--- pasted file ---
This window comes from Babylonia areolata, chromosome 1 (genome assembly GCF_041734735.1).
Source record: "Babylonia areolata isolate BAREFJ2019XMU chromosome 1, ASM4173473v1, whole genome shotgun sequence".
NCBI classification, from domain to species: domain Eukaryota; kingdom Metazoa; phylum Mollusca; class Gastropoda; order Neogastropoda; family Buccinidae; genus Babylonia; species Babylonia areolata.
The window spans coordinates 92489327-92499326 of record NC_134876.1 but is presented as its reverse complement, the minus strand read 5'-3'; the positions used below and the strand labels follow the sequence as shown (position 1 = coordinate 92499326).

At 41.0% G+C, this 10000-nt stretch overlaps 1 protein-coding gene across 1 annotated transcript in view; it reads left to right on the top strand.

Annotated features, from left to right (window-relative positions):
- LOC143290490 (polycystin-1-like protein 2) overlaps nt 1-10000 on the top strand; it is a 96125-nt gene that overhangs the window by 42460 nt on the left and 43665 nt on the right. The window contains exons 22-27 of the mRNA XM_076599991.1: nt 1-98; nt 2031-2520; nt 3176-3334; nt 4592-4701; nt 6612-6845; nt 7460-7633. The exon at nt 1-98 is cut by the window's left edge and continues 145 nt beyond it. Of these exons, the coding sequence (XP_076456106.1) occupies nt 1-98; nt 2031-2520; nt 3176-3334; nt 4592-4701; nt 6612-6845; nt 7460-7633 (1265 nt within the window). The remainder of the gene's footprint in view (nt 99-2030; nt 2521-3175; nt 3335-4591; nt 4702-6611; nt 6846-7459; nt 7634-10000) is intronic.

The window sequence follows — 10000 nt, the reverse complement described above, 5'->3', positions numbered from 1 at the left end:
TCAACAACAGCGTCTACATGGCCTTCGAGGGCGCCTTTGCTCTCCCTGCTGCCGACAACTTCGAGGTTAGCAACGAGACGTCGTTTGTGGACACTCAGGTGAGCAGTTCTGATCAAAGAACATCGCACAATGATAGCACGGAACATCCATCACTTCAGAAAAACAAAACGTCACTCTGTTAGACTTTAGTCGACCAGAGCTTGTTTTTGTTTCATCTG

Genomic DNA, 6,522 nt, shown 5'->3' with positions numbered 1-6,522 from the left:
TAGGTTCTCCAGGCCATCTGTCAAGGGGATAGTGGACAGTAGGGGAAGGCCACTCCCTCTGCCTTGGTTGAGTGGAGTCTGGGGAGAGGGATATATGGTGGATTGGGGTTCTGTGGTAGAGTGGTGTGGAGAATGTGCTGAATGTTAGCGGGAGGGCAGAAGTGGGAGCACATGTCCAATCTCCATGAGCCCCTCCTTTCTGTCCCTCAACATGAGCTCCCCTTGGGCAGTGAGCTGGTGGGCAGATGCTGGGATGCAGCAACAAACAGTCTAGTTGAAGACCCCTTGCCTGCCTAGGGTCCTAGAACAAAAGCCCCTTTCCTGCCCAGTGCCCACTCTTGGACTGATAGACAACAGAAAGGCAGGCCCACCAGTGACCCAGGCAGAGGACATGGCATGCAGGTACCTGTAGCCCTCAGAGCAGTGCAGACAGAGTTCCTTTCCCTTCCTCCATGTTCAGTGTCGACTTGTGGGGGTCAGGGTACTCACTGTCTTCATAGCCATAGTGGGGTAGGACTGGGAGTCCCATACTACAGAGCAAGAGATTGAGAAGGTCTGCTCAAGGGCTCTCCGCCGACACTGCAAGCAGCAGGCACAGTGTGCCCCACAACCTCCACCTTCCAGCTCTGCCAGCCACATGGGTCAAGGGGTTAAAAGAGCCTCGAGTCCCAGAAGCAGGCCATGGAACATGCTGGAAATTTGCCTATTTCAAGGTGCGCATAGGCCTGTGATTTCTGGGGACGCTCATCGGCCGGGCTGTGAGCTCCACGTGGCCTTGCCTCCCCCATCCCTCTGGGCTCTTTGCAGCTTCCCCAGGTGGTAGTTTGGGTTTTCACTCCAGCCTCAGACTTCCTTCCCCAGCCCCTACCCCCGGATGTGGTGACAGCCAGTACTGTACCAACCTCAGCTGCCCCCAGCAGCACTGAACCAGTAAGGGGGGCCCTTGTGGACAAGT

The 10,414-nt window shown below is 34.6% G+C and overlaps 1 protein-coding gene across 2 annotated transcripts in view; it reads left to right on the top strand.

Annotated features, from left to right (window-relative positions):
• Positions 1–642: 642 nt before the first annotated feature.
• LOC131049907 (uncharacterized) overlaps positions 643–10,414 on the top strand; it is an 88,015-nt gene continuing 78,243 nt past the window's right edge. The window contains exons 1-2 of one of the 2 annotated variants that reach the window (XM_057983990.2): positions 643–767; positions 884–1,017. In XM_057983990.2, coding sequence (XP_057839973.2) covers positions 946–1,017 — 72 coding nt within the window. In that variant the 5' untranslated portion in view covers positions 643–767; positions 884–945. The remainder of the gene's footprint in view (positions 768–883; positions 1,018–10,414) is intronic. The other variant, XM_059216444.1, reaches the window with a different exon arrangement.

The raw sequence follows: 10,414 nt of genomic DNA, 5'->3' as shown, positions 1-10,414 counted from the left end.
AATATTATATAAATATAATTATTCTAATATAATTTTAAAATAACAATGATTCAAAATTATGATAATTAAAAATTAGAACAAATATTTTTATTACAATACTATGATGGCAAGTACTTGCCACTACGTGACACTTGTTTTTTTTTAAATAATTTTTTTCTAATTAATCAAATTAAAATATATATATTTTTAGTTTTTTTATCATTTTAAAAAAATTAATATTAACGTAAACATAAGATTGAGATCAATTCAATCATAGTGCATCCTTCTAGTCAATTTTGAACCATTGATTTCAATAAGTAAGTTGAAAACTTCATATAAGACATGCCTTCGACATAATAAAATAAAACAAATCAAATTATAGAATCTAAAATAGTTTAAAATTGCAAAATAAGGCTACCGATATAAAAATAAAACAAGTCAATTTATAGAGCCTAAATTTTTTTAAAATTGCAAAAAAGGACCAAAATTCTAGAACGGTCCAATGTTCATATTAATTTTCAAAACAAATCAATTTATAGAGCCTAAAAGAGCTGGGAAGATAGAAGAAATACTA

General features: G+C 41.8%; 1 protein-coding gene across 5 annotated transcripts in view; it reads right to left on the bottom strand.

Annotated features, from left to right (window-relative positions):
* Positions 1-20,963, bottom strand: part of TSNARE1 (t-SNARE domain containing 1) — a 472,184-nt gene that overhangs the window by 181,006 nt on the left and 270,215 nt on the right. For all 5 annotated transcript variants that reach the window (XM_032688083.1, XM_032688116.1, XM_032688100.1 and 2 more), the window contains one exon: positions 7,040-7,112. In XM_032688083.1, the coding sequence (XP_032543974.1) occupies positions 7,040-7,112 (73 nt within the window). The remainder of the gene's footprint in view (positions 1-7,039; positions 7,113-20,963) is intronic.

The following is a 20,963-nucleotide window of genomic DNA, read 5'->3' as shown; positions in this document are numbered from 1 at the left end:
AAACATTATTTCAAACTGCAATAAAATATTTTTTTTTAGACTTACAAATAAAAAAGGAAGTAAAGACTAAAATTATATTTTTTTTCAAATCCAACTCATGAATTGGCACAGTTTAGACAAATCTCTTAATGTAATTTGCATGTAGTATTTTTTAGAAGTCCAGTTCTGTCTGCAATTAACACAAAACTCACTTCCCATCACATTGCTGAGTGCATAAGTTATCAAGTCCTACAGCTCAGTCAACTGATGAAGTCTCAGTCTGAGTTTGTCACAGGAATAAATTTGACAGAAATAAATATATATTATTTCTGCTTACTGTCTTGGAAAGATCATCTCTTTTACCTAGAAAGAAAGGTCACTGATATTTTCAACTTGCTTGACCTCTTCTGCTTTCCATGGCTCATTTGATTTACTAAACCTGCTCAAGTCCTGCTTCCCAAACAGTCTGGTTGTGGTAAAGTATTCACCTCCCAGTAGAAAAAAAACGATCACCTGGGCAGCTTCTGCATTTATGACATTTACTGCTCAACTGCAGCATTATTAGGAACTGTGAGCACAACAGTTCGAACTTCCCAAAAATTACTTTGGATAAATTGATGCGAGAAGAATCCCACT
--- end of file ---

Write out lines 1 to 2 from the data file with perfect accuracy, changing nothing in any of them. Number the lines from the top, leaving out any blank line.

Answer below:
This window comes from Babylonia areolata, chromosome 1 (genome assembly GCF_041734735.1).
Source record: "Babylonia areolata isolate BAREFJ2019XMU chromosome 1, ASM4173473v1, whole genome shotgun sequence".